“Jim,” Batman says through gritted teeth (mostly to himself).

As Gordon nears him, he expresses his displeasure:  “Why, Jim?”

Gordon, his voice low, apologizes:  “Sorry, Batman — I owed Ms. Pryor there a favor… and the truth is, I catch some hell, y’know, when you stay behind the scenes for too long.  People want to see your face every once in a while; humanizes you… makes you seem less a rogue actor, more like a police partner, y’know?  Not a vigil—-”

“Let’s just get this over with,” Batman grouses in resignation, before roughly depositing the thug he’s been dragging by his collar onto the heap with the rest of his partners in crime.

Ms. Pryor approaches just as Batman is about to unburden himself of the seventh and final crook, his former hostage (bruised face still bleeding somewhat, especially from fresh wounds acquired during his crash through the upstairs window).

“No, wait,” she says, “Can we keep him like that—-slung over your shoulder, just like that?  That’s perfect: The hero and his captured quarry!

“Gerry, wherethe-F are you with the camera!”

(A look of disapprobation/discomfort passes between between Batman and the Commissioner.)

“Right here, Sheila,” (Gerry, defends himself), “give me a break.  Here, just a sec — Okay… ready to go!”

“Fine!  Good.  Okay, Commissioner, we’ll get you in the shot, too… Gotham’s top cop still sharing the load with our Caped Defender.  You can tell the people how you coordinated with the Batman to, you know, capture the bad guys… the… I’m sorry, I know you went over this in the car…”

“Addington gang,” Gordon responds. “They’ve pulled off two nighttime bank robberies and a jewelry heist, just in the last—-”

“Right:  Addington.  Got it.”

“Do you—-” Batman begins, before trailing off.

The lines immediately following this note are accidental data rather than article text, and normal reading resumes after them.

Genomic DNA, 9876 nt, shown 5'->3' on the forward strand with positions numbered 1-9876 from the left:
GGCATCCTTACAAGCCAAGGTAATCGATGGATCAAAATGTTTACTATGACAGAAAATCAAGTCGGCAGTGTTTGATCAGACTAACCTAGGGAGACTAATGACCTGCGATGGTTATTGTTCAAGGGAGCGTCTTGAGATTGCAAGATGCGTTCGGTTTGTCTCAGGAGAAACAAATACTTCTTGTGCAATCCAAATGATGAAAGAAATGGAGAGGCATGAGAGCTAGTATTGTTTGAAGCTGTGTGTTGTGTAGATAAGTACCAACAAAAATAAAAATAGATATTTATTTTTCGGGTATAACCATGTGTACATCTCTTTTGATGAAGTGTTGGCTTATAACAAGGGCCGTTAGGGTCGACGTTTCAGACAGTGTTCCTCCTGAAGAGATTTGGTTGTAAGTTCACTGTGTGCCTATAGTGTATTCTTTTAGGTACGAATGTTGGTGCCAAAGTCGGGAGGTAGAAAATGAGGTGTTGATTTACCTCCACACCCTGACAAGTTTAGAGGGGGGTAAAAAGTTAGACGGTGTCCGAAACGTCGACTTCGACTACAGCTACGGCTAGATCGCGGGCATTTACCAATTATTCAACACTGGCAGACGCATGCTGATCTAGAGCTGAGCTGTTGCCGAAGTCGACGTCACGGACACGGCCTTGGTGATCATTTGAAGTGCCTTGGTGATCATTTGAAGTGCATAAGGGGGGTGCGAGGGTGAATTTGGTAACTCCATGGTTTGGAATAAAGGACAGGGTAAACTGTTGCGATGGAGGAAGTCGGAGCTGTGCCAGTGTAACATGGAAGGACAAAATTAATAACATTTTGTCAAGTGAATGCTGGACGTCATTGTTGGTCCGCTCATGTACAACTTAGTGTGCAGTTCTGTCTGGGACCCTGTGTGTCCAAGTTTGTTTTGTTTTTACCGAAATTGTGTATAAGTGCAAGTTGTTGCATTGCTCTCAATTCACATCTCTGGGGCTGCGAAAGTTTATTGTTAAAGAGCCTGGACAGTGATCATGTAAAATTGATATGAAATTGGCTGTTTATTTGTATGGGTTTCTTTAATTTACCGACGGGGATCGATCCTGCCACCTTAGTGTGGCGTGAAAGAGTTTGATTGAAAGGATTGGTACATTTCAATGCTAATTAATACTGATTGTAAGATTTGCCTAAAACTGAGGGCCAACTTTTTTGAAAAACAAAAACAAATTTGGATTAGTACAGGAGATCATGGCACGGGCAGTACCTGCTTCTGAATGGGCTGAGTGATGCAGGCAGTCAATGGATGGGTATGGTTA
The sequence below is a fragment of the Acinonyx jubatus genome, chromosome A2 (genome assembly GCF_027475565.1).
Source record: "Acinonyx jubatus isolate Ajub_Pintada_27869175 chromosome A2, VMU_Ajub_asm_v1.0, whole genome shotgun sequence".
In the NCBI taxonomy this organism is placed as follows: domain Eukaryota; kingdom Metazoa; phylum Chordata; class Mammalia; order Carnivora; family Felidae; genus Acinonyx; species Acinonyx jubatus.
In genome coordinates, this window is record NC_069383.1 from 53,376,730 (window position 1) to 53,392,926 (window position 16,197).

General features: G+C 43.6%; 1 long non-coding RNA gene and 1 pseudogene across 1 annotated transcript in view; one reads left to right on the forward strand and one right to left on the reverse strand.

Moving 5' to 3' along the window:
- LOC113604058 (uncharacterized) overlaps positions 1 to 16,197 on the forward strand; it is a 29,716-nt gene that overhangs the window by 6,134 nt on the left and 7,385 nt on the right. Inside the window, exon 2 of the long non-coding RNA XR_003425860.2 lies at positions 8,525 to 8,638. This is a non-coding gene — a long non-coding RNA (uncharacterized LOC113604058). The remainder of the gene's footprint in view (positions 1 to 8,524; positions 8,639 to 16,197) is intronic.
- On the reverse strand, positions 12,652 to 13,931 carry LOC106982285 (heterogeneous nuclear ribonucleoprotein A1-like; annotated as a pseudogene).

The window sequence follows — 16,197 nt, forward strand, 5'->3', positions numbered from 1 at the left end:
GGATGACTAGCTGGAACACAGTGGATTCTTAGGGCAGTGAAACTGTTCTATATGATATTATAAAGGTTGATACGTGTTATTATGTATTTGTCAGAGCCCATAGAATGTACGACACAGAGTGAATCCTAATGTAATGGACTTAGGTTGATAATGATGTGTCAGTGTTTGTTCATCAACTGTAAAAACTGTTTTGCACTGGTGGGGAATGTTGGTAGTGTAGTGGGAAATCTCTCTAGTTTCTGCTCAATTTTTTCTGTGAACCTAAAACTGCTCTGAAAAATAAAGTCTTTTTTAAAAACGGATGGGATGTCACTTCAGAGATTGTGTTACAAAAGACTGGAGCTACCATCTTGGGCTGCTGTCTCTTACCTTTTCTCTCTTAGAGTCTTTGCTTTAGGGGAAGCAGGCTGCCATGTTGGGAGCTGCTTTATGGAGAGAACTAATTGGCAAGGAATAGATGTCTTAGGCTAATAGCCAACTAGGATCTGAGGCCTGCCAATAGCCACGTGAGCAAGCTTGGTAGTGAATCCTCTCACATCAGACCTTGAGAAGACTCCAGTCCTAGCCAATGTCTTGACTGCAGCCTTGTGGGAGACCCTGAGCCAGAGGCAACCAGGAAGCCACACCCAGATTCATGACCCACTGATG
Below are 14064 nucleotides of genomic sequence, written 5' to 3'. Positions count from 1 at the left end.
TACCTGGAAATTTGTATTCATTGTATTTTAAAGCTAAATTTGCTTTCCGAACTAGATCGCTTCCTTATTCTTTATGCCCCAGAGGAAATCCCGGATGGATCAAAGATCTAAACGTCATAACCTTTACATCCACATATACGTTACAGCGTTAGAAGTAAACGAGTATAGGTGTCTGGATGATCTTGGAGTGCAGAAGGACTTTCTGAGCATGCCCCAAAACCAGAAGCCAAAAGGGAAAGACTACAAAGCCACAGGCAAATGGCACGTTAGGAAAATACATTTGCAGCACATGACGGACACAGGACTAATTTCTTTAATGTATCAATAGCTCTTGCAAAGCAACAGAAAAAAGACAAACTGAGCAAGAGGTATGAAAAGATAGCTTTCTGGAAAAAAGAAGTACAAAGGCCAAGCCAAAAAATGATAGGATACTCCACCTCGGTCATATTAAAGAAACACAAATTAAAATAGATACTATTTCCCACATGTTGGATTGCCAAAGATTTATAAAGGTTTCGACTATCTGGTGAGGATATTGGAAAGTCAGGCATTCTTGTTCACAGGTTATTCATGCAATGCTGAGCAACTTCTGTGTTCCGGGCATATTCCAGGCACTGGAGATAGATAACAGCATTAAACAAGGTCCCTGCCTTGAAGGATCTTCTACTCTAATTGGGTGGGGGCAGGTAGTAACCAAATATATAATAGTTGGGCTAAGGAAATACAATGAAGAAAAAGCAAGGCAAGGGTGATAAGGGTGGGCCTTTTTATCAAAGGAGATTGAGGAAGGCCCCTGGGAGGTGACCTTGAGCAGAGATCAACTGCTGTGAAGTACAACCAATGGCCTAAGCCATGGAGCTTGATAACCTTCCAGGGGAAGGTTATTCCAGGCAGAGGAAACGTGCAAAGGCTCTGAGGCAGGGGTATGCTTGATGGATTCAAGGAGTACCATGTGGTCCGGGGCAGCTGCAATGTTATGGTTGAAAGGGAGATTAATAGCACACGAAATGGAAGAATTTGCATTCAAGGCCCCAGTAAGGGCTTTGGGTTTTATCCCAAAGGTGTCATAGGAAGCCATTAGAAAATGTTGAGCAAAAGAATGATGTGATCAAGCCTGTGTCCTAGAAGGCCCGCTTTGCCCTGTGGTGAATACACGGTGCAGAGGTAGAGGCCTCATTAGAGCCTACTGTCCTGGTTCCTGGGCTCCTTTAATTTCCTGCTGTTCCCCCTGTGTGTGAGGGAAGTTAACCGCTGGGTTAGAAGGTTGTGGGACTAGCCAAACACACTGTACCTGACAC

“What’s that, Batman?” the reporter queries, but the Batman, no longer in his element, reconsiders: “Nothing.  Sorry.  Just… just go on with — go right ahead.”

“You got it, Caped Crusader.  Gerry, we set?”

“What did I say a minute ago?”

“Fine, okay:  Here we go…

“Good morning, Gotham!  I’m Sheila Pryor, and I’m here in the wee hours of the morning in Gotham’s old Hutchison-Goss district with Commissioner James Gordon and Gotham’s long-time defender, not to mention the nation’s, the Batman.  Tonight, they’ve caught up to the Lew Addington gang and put a stop to their run of robberies — How many is it Commissioner?”

“Six in the past eight days.”

“Well, they were on a regular spree!  And they’re a very professional, experienced gang of hardened criminals, the Addington gang, very slick, originally from the Chicago area, is that right?”

“Yes, that’s right…”

“And how did you learn the location of their meeting place here, uh… Batman?”

“Well, Commissioner Gordon, uh, introduced me to—-this…” (Lip curling a bit in disgust, he nods his head laterally, indicating the bundle on his right shoulder… which begins to stir.)

“I see… So this fellow here was able to lead you to his partners in crime?”

“Yes, in a manner of…”

“Did he give you much trouble,” she asks, indicating, in an attempt at levity, the bleeding wreck of a young man slung over Batman’s shoulder.


Gordon jumps in:  “Actually, this gang — Addington’s crew — they’re a very hard lot.  I mean, I know this man doesn’t look like much of a threat now, but he and his partners were — are — a very bad bunch of… I mean, real thugs — automatic weapons, not afraid to use them… Long record…”

“I see…”

“They’ve got a number of outstanding murder charges, as well,” Gordon interjects. “–in addition to the robberies.”

“Oh, I don’t doubt it, Commissioner.  I mean, if you had to involve the Batman, I’m sure these weren’t exactly your garden variety crooks—-”

“Urrr-uuhhh…Whats’at light…?” (mutters the bundle on Batman’s shoulder).

“Ooh, he’s starting to wake up!”

“Cripes are you — oh, oww, owww… oh, hell!” Various pains settle in on him, before he realizes… “Hey, am I on… T-Veee…?”

“Shut up, scum!” Batman growls in a low voice, barely more than a whisper.

“Hey… Heyyyyy! I remember what you did to me… YOU mother—-

Swiftly, Batman’s free fist delivers an extraordinarily violent punch to the young man’s face, knocking him unconscious again, breaking his zygomatic.  He falls limp, blood dripping from his face.

(A moment of silence passes.  Now it’s Commissioner Gordon who looks uncomfortable.)

“FCC…” Batman volunteers, covering.  “I wouldn’t want to see your station fined…”

(after a pause)

“Of course…”